Consummate contemporary bluesman Lucious Spiller is not from here, but Clarksdale attracted him by 2014, and he lives here in the birthplace of the blues and rock n’ roll now. Like other bluesmen that regularly play in Clarksdale, Lucious is one more performer who is as good a bluesman today… as there was before. Watching Spiller entertain, one can easily imagine a blues performance in the 1930’s; Lucious is just that real.
Spiller is from St. Louis. He started playing in church on a guitar his father gave him. His family had music history: his father was a musician; they were founders of “Black Prairie Blues;” his uncle was blues great Magic Sam; Eddy Clearwater is a cousin, and the family has a historic marker on the Mississippi Blues Trail in Macon, MS.
In addition to his musical talent, Lucious is a college arts graduate. He cites his greatest musical influences as, among others: Magic Sam and Eddie Clearwater, or course, Albert King, Prince, Stevie Wonder, Jimi Hendrix, Ruby Russell (gospel) and various Motown, blues, and R&B artists. He has performed with, or opened for: Bo Diddly, James Brown, Temptations, Black Crowes, Albert King, Koko Taylor, Gregg Allman, Eric Gales, Gary Clark Jr, Coco Montoya, Big Jack Johnson, T-Model Ford, Robert “Bilbo” Walker, Ritchie Havens, “Super Chikan,” Bobby Rush, Tower of Power, Leon Russell, Zach Brown, William Bell, Cedric Burnside, Sam Carr, Luther Allison and Robert Lockwood Jr.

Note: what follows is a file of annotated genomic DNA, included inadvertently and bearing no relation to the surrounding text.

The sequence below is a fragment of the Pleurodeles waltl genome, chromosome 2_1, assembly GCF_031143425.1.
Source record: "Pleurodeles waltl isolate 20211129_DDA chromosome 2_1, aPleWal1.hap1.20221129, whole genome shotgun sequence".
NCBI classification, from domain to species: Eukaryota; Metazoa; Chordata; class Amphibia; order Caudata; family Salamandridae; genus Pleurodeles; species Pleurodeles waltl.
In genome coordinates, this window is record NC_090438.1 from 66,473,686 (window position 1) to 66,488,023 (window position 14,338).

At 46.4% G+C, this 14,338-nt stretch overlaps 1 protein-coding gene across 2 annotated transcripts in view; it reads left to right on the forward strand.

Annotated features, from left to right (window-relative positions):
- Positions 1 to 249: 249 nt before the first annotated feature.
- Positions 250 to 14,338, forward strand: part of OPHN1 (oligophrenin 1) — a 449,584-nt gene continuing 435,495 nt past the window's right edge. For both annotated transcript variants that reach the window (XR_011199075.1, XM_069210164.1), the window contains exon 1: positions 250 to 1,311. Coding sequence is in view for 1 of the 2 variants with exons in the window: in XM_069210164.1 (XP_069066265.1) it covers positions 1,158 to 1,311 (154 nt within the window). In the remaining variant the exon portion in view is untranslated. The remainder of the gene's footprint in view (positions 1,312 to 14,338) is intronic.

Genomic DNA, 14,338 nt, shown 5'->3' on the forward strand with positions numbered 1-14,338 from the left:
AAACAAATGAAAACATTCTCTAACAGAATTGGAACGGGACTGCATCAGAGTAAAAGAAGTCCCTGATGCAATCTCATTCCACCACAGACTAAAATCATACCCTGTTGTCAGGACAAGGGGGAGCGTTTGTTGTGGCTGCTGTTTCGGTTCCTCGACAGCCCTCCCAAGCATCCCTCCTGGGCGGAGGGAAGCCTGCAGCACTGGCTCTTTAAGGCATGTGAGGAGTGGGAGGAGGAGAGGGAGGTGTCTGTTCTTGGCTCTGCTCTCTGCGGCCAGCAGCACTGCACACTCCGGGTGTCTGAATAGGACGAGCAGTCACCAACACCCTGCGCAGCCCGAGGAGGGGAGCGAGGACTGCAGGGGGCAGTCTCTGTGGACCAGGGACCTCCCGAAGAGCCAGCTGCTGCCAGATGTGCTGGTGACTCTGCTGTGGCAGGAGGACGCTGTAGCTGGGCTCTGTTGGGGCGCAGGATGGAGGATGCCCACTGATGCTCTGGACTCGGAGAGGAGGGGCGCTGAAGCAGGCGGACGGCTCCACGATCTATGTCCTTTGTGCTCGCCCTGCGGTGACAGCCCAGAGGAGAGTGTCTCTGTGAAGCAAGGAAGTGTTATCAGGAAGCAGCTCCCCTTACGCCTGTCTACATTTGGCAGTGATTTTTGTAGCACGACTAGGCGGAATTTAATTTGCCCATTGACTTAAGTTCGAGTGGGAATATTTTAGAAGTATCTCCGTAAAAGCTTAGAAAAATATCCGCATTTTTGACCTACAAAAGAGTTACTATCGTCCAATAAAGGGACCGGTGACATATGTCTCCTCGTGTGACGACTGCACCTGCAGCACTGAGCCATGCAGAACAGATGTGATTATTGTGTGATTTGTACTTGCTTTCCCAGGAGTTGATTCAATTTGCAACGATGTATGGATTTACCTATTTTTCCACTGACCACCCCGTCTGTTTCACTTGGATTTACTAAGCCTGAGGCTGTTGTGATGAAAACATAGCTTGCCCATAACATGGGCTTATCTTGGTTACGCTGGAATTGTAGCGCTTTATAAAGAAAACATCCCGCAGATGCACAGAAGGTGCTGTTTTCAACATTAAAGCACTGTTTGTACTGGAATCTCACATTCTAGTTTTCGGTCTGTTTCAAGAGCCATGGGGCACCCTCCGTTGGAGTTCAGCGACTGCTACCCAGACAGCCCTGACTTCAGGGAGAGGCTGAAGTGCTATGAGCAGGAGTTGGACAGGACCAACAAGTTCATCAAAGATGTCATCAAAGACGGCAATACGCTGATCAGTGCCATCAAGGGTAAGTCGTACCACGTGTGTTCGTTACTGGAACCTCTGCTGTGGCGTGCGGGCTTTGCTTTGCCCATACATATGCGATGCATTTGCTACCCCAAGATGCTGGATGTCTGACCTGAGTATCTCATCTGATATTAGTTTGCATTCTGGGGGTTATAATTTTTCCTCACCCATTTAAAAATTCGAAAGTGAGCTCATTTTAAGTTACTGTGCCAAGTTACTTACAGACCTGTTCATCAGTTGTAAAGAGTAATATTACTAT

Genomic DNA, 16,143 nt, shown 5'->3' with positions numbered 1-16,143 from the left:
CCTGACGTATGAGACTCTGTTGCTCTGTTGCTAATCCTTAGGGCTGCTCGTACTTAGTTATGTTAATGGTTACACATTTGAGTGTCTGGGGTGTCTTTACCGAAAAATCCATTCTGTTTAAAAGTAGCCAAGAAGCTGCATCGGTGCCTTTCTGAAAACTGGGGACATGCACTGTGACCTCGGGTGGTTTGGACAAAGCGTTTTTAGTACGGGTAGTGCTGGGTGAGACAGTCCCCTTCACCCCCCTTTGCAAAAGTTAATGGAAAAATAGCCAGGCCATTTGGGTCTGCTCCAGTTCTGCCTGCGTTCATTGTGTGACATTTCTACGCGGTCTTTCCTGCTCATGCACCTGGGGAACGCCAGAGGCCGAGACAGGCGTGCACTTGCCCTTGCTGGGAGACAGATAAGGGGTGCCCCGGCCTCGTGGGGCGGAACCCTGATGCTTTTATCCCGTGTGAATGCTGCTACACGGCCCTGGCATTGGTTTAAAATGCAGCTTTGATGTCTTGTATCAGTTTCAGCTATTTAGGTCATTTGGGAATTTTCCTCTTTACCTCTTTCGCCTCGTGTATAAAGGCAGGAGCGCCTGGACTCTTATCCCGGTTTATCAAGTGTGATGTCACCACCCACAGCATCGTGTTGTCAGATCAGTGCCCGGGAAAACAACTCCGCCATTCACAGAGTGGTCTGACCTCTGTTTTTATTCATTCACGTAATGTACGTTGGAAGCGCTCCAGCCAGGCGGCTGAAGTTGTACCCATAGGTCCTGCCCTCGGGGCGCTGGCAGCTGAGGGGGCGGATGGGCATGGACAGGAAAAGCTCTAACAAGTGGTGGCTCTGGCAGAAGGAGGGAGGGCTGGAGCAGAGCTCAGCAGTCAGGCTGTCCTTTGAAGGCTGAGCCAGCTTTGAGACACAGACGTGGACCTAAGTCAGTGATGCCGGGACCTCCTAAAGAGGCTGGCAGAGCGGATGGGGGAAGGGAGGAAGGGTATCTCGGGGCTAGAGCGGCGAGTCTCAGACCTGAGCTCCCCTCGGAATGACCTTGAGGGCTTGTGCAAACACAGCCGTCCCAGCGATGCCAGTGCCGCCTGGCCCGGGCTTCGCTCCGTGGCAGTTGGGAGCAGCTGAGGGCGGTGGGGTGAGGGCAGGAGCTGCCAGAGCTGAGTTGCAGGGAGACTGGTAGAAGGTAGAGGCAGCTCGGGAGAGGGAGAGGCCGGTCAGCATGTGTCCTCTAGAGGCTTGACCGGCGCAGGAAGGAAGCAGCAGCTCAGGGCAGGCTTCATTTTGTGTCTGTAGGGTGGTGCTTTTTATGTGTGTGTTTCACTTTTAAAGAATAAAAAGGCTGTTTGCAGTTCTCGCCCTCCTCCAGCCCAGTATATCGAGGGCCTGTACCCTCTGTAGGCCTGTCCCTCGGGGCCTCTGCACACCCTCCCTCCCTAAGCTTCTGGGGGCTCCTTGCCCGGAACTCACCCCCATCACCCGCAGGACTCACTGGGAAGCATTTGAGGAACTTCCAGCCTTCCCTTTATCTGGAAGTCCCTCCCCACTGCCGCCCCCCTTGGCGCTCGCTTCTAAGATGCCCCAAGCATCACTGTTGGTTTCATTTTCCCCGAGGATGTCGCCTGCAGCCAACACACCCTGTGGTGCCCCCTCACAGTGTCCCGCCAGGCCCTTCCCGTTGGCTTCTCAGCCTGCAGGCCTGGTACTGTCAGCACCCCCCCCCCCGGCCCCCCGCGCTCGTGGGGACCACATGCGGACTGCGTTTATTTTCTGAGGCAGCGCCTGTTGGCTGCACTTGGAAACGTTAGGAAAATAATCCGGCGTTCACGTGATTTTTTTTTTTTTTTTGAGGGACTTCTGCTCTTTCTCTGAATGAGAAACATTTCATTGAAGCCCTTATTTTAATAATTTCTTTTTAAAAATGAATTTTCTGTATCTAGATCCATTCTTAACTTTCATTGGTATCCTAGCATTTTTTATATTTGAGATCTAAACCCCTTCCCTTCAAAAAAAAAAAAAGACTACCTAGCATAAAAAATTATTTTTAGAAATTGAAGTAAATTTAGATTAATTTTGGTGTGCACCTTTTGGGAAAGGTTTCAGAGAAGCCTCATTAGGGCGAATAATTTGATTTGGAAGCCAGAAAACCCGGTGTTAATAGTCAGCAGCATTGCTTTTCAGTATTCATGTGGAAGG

Lucious is an International Blues Challenge award winner and has been featured in the documentary film, Moonshine, and Mojo Hands. He has frequented the KFFA “King Biscuit Time” radio show, performed on the Thacker Mountain Radio Hour, been featured on National Public Radio (NPR) and helped begin the inaugural Americana Blues Triangle tour.
According to Spiller’s bio, he is deep blues and gospel-rooted. Living Blues Magazine has cited him as a “driving force for the blues” and the Associated Press said this about him, “Red’s Lounge in Clarksdale showcases under-the-radar, brilliantly talented musicians like Lucious Spiller, whose performances will make you realize why the blues still matter.”
Sign location: Sunflower Ave.
Sign production: digital art by Richard Bolen
Source image: photograph via MojoRat LLC.